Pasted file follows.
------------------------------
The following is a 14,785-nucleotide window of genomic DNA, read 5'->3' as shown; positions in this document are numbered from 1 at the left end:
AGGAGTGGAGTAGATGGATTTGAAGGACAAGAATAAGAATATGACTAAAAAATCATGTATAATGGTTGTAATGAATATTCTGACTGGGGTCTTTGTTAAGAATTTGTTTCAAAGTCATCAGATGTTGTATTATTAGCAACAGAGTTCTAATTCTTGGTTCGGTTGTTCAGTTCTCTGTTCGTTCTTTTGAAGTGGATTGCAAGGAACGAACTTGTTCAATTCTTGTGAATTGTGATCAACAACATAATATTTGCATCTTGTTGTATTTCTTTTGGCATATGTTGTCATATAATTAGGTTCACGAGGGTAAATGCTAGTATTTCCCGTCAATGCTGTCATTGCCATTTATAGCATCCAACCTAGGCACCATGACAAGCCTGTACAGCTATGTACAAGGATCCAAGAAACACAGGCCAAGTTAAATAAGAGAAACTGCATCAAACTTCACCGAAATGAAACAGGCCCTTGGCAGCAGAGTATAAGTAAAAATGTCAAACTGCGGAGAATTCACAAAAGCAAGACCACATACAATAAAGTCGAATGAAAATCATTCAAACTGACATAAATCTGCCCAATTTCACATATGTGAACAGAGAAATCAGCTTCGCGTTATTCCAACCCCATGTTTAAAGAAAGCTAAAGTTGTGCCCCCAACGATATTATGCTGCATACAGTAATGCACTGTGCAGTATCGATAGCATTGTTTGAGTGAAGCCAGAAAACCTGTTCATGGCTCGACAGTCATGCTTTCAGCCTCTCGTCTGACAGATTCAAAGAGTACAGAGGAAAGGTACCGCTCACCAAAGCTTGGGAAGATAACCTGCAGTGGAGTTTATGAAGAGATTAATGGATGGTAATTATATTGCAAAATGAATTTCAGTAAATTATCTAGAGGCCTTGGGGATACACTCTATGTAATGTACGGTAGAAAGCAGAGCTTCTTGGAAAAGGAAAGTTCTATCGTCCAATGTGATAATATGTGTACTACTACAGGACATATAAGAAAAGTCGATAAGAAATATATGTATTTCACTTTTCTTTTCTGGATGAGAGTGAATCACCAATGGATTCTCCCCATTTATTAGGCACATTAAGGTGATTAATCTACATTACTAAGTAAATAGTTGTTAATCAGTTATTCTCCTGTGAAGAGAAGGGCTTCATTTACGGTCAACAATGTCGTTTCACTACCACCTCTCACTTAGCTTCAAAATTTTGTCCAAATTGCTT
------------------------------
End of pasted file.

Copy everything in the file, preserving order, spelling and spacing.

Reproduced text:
The following is a 14,785-nucleotide window of genomic DNA, read 5'->3' as shown; positions in this document are numbered from 1 at the left end:
AGGAGTGGAGTAGATGGATTTGAAGGACAAGAATAAGAATATGACTAAAAAATCATGTATAATGGTTGTAATGAATATTCTGACTGGGGTCTTTGTTAAGAATTTGTTTCAAAGTCATCAGATGTTGTATTATTAGCAACAGAGTTCTAATTCTTGGTTCGGTTGTTCAGTTCTCTGTTCGTTCTTTTGAAGTGGATTGCAAGGAACGAACTTGTTCAATTCTTGTGAATTGTGATCAACAACATAATATTTGCATCTTGTTGTATTTCTTTTGGCATATGTTGTCATATAATTAGGTTCACGAGGGTAAATGCTAGTATTTCCCGTCAATGCTGTCATTGCCATTTATAGCATCCAACCTAGGCACCATGACAAGCCTGTACAGCTATGTACAAGGATCCAAGAAACACAGGCCAAGTTAAATAAGAGAAACTGCATCAAACTTCACCGAAATGAAACAGGCCCTTGGCAGCAGAGTATAAGTAAAAATGTCAAACTGCGGAGAATTCACAAAAGCAAGACCACATACAATAAAGTCGAATGAAAATCATTCAAACTGACATAAATCTGCCCAATTTCACATATGTGAACAGAGAAATCAGCTTCGCGTTATTCCAACCCCATGTTTAAAGAAAGCTAAAGTTGTGCCCCCAACGATATTATGCTGCATACAGTAATGCACTGTGCAGTATCGATAGCATTGTTTGAGTGAAGCCAGAAAACCTGTTCATGGCTCGACAGTCATGCTTTCAGCCTCTCGTCTGACAGATTCAAAGAGTACAGAGGAAAGGTACCGCTCACCAAAGCTTGGGAAGATAACCTGCAGTGGAGTTTATGAAGAGATTAATGGATGGTAATTATATTGCAAAATGAATTTCAGTAAATTATCTAGAGGCCTTGGGGATACACTCTATGTAATGTACGGTAGAAAGCAGAGCTTCTTGGAAAAGGAAAGTTCTATCGTCCAATGTGATAATATGTGTACTACTACAGGACATATAAGAAAAGTCGATAAGAAATATATGTATTTCACTTTTCTTTTCTGGATGAGAGTGAATCACCAATGGATTCTCCCCATTTATTAGGCACATTAAGGTGATTAATCTACATTACTAAGTAAATAGTTGTTAATCAGTTATTCTCCTGTGAAGAGAAGGGCTTCATTTACGGTCAACAATGTCGTTTCACTACCACCTCTCACTTAGCTTCAAAATTTTGTCCAAATTGCTT